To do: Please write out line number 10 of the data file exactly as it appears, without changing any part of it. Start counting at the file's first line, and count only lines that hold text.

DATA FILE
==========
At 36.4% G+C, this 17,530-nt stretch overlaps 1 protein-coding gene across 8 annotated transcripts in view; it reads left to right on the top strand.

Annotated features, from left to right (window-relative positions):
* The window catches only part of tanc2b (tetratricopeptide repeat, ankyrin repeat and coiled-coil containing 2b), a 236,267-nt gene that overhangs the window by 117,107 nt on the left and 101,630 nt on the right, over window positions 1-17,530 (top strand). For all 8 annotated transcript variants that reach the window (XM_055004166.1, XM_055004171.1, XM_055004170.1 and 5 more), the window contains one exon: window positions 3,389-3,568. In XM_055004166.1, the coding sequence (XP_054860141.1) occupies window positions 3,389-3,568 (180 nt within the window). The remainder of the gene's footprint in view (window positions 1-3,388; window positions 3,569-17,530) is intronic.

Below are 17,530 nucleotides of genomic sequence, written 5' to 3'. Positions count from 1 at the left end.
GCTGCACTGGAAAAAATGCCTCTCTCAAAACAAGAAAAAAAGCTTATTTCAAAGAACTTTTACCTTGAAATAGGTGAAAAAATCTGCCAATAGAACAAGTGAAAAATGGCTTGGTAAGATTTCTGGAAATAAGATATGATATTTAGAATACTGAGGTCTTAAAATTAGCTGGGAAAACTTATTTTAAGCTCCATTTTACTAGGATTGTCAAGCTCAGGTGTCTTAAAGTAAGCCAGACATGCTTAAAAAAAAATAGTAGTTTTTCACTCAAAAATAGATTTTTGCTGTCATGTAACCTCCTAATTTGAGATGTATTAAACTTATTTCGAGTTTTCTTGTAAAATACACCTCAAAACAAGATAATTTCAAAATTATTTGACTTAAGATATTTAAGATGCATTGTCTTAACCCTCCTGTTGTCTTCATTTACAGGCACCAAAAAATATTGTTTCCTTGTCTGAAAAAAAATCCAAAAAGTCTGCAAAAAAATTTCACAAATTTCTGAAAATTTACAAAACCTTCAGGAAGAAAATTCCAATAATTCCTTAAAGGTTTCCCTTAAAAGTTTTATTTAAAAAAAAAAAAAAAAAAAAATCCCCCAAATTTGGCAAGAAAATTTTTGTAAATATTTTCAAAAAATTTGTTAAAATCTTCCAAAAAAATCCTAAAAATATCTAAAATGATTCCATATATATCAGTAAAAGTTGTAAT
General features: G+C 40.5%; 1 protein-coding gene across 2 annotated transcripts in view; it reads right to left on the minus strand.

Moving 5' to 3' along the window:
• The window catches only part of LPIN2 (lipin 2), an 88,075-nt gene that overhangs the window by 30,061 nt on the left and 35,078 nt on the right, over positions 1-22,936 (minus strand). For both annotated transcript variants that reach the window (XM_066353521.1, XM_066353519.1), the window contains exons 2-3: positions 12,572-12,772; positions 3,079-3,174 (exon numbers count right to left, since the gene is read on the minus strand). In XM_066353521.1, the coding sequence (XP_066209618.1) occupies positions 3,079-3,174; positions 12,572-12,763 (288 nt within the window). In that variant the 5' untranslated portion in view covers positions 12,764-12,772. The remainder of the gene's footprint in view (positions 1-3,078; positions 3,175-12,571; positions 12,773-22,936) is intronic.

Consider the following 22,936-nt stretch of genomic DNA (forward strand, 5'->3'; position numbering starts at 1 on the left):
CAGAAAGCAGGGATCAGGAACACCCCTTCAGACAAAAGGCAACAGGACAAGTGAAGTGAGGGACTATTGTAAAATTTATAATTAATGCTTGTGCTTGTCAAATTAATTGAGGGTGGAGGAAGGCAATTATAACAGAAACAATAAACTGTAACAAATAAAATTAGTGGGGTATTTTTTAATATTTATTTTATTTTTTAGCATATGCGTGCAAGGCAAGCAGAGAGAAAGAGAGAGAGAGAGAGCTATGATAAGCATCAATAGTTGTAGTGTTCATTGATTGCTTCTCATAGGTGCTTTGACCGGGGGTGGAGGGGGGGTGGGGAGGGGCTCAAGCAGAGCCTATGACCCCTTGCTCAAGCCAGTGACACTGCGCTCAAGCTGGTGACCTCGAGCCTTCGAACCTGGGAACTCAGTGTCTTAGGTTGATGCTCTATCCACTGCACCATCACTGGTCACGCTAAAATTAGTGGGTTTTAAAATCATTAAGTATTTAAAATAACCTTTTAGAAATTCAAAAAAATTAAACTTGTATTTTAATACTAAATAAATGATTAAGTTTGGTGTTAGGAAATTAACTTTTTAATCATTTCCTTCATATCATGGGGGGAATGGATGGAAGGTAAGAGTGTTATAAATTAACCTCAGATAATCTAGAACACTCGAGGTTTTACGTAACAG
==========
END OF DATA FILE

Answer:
CAGAAAGCAGGGATCAGGAACACCCCTTCAGACAAAAGGCAACAGGACAAGTGAAGTGAGGGACTATTGTAAAATTTATAATTAATGCTTGTGCTTGTCAAATTAATTGAGGGTGGAGGAAGGCAATTATAACAGAAACAATAAACTGTAACAAATAAAATTAGTGGGGTATTTTTTAATATTTATTTTATTTTTTAGCATATGCGTGCAAGGCAAGCAGAGAGAAAGAGAGAGAGAGAGAGCTATGATAAGCATCAATAGTTGTAGTGTTCATTGATTGCTTCTCATAGGTGCTTTGACCGGGGGTGGAGGGGGGGTGGGGAGGGGCTCAAGCAGAGCCTATGACCCCTTGCTCAAGCCAGTGACACTGCGCTCAAGCTGGTGACCTCGAGCCTTCGAACCTGGGAACTCAGTGTCTTAGGTTGATGCTCTATCCACTGCACCATCACTGGTCACGCTAAAATTAGTGGGTTTTAAAATCATTAAGTATTTAAAATAACCTTTTAGAAATTCAAAAAAATTAAACTTGTATTTTAATACTAAATAAATGATTAAGTTTGGTGTTAGGAAATTAACTTTTTAATCATTTCCTTCATATCATGGGGGGAATGGATGGAAGGTAAGAGTGTTATAAATTAACCTCAGATAATCTAGAACACTCGAGGTTTTACGTAACAG